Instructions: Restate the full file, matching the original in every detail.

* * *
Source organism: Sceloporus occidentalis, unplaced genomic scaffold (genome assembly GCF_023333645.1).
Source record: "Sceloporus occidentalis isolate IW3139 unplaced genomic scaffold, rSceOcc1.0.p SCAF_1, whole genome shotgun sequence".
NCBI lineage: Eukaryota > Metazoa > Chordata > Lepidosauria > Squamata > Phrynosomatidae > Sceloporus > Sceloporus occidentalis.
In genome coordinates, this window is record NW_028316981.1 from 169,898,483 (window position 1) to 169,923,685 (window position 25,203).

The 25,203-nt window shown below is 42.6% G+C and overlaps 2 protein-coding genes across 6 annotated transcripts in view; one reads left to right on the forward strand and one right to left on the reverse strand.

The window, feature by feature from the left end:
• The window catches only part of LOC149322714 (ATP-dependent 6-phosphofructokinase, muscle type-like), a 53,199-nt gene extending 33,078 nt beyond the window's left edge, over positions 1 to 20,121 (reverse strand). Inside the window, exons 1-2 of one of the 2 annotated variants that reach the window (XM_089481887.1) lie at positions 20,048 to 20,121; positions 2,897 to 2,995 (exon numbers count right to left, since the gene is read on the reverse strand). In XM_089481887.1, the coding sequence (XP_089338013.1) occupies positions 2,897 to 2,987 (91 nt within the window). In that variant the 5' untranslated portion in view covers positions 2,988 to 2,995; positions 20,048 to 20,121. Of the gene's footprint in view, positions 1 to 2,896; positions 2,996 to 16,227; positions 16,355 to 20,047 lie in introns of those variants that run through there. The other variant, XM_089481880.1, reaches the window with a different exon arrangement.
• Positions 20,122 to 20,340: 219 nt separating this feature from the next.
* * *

Source organism: Sceloporus occidentalis, unplaced genomic scaffold (genome assembly GCF_023333645.1).
Source record: "Sceloporus occidentalis isolate IW3139 unplaced genomic scaffold, rSceOcc1.0.p SCAF_1, whole genome shotgun sequence".
NCBI lineage: Eukaryota > Metazoa > Chordata > Lepidosauria > Squamata > Phrynosomatidae > Sceloporus > Sceloporus occidentalis.
In genome coordinates, this window is record NW_028316981.1 from 169,898,483 (window position 1) to 169,923,685 (window position 25,203).

The 25,203-nt window shown below is 42.6% G+C and overlaps 2 protein-coding genes across 6 annotated transcripts in view; one reads left to right on the forward strand and one right to left on the reverse strand.

The window, feature by feature from the left end:
• The window catches only part of LOC149322714 (ATP-dependent 6-phosphofructokinase, muscle type-like), a 53,199-nt gene extending 33,078 nt beyond the window's left edge, over positions 1 to 20,121 (reverse strand). Inside the window, exons 1-2 of one of the 2 annotated variants that reach the window (XM_089481887.1) lie at positions 20,048 to 20,121; positions 2,897 to 2,995 (exon numbers count right to left, since the gene is read on the reverse strand). In XM_089481887.1, the coding sequence (XP_089338013.1) occupies positions 2,897 to 2,987 (91 nt within the window). In that variant the 5' untranslated portion in view covers positions 2,988 to 2,995; positions 20,048 to 20,121. Of the gene's footprint in view, positions 1 to 2,896; positions 2,996 to 16,227; positions 16,355 to 20,047 lie in introns of those variants that run through there. The other variant, XM_089481880.1, reaches the window with a different exon arrangement.
• Positions 20,122 to 20,340: 219 nt separating this feature from the next.